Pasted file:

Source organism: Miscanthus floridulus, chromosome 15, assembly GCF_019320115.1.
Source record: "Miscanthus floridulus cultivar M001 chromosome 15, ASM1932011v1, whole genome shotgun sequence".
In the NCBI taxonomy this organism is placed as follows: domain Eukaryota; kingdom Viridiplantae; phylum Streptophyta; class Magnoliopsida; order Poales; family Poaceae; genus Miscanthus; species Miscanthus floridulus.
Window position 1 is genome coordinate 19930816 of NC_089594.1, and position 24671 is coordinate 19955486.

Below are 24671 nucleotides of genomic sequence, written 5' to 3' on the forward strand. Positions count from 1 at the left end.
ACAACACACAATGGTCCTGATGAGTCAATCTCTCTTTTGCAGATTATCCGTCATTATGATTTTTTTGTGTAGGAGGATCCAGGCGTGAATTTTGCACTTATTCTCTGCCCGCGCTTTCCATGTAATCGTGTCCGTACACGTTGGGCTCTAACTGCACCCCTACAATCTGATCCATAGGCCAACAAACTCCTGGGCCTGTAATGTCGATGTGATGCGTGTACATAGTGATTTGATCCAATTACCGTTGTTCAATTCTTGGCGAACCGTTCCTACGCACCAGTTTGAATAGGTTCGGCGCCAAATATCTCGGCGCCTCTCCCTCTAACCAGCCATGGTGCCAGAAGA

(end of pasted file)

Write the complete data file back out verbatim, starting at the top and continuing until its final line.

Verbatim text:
Source organism: Miscanthus floridulus, chromosome 15, assembly GCF_019320115.1.
Source record: "Miscanthus floridulus cultivar M001 chromosome 15, ASM1932011v1, whole genome shotgun sequence".
In the NCBI taxonomy this organism is placed as follows: domain Eukaryota; kingdom Viridiplantae; phylum Streptophyta; class Magnoliopsida; order Poales; family Poaceae; genus Miscanthus; species Miscanthus floridulus.
Window position 1 is genome coordinate 19930816 of NC_089594.1, and position 24671 is coordinate 19955486.

Below are 24671 nucleotides of genomic sequence, written 5' to 3' on the forward strand. Positions count from 1 at the left end.
ACAACACACAATGGTCCTGATGAGTCAATCTCTCTTTTGCAGATTATCCGTCATTATGATTTTTTTGTGTAGGAGGATCCAGGCGTGAATTTTGCACTTATTCTCTGCCCGCGCTTTCCATGTAATCGTGTCCGTACACGTTGGGCTCTAACTGCACCCCTACAATCTGATCCATAGGCCAACAAACTCCTGGGCCTGTAATGTCGATGTGATGCGTGTACATAGTGATTTGATCCAATTACCGTTGTTCAATTCTTGGCGAACCGTTCCTACGCACCAGTTTGAATAGGTTCGGCGCCAAATATCTCGGCGCCTCTCCCTCTAACCAGCCATGGTGCCAGAAGA